In 1981, a federal court in New York said the heirs of the Marx brothers could control the characterizations in the Broadway play "A Day in Hollywood, a Night in the Ukraine," although the specific decision later was reversed on a technicality. In California, the courts have indicated that the right of publicity only can be passed on if the deceased celebrity actively exploited himself during his lifetime. But in Georgia in October, the state supreme court ruled that the right of publicity could be inherited even if the celebrity had not chosen to exploit it. That case involved a company which has been selling a statuette of slain civil rights leader Dr. Martin Luther King Jr. The Martin Luther King Jr. Center for Social Change won a verdict giving it the power to stop the sales or take a licensing fee.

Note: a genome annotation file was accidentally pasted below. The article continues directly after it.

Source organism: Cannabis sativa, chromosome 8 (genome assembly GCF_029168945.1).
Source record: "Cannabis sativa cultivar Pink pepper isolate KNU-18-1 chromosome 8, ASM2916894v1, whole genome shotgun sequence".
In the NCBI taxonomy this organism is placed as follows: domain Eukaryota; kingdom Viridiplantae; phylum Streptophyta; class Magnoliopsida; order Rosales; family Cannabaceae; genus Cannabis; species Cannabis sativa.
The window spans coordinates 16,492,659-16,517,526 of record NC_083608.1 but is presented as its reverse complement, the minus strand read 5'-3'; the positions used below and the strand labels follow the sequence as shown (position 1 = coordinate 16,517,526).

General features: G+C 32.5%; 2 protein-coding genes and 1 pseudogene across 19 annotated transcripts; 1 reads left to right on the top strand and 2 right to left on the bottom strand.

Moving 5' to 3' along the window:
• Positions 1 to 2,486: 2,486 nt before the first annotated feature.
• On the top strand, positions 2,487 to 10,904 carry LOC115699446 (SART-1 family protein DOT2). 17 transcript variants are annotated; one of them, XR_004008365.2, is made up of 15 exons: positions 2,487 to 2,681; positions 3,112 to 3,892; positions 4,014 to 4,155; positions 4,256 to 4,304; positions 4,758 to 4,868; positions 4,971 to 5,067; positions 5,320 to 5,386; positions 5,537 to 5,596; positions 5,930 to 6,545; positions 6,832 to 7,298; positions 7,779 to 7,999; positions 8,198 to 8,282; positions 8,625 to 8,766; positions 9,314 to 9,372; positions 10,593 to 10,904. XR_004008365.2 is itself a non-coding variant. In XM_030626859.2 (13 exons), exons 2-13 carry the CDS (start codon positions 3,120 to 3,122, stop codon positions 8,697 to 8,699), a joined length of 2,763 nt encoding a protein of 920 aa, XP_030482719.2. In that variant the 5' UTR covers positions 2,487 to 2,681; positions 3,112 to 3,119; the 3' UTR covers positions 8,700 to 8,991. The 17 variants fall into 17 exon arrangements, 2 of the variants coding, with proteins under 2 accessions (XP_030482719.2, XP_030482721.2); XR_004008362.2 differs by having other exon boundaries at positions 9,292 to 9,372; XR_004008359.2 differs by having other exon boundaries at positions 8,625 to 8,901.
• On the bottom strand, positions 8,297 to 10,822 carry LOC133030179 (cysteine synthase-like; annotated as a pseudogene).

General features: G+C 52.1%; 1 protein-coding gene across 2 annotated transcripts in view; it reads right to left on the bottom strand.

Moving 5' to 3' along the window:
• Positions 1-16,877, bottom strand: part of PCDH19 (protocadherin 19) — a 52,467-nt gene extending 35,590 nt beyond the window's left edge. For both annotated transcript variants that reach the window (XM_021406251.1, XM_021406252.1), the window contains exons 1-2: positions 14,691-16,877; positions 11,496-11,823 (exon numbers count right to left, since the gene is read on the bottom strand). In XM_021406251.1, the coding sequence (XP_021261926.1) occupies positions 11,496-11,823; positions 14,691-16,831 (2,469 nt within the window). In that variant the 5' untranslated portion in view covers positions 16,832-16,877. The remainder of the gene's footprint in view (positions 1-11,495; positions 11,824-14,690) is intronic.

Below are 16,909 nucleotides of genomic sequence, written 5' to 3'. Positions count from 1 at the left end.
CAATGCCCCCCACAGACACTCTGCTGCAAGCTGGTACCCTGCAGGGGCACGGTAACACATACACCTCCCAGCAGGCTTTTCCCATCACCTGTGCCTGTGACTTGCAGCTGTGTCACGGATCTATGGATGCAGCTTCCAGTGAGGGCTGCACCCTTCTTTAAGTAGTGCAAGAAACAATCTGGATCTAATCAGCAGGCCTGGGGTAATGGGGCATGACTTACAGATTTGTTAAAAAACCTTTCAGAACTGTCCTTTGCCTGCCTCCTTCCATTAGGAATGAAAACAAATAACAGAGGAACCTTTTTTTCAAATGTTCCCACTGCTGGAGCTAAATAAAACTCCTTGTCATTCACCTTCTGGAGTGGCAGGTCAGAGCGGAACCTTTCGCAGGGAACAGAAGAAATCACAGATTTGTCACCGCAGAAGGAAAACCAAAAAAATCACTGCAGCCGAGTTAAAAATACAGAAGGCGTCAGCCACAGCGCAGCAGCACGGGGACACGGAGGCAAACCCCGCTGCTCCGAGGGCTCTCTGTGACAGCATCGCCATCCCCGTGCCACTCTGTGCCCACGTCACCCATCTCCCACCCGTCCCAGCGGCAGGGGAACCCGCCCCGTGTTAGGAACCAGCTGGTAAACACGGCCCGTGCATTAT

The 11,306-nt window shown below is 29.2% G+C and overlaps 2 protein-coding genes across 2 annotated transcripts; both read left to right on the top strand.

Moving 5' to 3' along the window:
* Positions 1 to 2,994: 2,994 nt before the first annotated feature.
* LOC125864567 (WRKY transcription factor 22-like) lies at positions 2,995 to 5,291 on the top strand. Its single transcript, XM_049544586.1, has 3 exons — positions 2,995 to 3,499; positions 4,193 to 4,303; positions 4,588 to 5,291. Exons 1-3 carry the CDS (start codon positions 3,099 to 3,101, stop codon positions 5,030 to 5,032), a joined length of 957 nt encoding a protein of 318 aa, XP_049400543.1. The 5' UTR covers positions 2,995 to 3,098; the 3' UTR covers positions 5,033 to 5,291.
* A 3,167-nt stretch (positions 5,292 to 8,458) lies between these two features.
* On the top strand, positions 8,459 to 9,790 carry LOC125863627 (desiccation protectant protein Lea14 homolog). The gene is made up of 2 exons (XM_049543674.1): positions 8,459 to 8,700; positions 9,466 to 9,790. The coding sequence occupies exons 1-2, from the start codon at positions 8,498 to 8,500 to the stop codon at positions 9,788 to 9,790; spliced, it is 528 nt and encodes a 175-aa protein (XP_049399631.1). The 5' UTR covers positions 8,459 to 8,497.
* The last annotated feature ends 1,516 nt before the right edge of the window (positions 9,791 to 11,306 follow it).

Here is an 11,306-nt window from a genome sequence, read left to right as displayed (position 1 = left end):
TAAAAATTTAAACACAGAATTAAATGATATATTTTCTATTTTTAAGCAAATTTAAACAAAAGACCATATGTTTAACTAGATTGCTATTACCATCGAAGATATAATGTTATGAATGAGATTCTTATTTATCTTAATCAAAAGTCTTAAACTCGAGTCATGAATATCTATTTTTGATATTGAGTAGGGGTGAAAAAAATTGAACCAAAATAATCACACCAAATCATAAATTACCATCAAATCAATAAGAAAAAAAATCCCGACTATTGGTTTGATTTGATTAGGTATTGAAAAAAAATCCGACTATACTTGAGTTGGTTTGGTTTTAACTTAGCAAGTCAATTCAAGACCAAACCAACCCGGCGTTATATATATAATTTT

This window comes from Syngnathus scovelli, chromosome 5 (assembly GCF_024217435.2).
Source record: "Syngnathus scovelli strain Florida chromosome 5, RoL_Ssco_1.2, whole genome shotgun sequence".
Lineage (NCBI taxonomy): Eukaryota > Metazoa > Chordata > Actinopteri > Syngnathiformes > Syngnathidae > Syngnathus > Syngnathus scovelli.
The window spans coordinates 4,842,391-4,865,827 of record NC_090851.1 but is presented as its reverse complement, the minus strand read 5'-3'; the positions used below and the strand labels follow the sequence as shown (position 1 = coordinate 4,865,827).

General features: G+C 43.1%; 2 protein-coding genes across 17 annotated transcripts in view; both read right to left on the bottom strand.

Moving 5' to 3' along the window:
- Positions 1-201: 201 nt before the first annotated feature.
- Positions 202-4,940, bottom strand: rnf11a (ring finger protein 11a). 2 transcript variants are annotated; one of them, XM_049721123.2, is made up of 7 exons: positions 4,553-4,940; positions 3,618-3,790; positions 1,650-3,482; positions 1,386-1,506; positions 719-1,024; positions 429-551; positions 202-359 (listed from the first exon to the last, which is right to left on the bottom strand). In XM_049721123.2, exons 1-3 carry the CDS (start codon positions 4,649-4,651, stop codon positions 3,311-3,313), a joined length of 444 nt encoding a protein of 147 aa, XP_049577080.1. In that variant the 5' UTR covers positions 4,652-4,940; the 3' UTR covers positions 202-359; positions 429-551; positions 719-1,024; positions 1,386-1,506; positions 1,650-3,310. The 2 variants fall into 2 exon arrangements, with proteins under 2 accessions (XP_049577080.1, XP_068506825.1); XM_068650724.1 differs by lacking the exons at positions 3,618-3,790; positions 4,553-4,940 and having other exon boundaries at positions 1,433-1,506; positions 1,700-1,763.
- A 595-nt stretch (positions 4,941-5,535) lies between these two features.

Richman protects his clients with a full court press, calling bootleg manufacturers early and often, pointing out the laws on his side and waiting (but not too long) for reason to take its course. Some bootleg merchandisers have resisted, but only once so far, Richman said, has he had to take anyone into court. This case involved a Falls Church restaurant, "W.C. Fields and Friends," which had the Fields likeness on its logo, canopies, matchbooks and menus. Finding themselves facing a trial before U.S. District Court Judge Albert V. Bryan Jr., owners John Kefalas and Washington Bullets basketball star Kevin Grevey settled out of court, agreeing to remove the offending materials and change the resturant's name to "Just Friends," a restaurant spokeswoman said.